Introduction / History There are 23,000 people who use or would use Bolivian Sign Language (LSB) if they were in contact with other sign language users (or 0.25% of the population).
Modern Bolivian Sign Language traces its start to the 70s involving American missionaries; since then it has overtaken any sign language that had been used previously in Bolivia and has been contextualized by adding local signs. According to a study comparing LSB to various dialects of American Sign Language in a variety of USA states, LSB is a member of the ASL family of languages. It was found that on average, LSB was more closely related to a majority of other ASL dialects than some ASL dialects were to each other.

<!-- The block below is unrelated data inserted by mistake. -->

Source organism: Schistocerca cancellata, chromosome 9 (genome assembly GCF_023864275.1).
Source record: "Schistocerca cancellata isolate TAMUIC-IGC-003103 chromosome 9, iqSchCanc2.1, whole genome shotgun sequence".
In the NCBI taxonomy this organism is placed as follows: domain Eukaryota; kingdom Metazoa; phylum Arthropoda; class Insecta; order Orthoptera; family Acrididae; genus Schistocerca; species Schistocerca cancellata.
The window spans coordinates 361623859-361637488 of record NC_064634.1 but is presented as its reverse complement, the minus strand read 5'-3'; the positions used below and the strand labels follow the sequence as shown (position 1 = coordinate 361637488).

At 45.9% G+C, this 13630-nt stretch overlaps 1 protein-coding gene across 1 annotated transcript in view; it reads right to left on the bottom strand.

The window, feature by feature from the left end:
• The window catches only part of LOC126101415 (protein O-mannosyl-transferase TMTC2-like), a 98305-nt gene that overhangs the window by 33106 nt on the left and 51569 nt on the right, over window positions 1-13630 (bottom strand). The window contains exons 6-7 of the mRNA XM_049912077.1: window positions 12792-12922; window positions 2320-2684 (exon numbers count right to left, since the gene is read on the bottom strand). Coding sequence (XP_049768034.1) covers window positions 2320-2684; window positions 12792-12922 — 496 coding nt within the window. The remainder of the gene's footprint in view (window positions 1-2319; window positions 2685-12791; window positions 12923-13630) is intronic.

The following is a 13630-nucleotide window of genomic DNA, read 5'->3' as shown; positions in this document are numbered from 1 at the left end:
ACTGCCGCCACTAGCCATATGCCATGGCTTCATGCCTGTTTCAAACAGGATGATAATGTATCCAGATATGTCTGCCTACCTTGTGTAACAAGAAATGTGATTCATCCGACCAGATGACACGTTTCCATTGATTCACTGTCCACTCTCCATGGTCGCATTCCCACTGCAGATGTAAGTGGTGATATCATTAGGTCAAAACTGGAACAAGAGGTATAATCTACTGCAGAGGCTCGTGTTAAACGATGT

Some signs have been contextualized to Spanish, for example, the ASL word for 'church' has the sign for the letter 'C' tapping the back of the hand. In LSB, this is changed to the letter 'I' instead, since the Spanish word for 'church' is iglesia.
Only 1.6% of LSB speakers have been incorporated into educational or work settings. Since Bolivia is one of the poorest and least developed countries in South America, it can be assumed that the deaf are among these poorest and among the 60% of the population estimated to be below the poverty level.
There are a large number of clubs, associations and other groups the deaf have organized. These are active in all the major cities throughout Bolivia.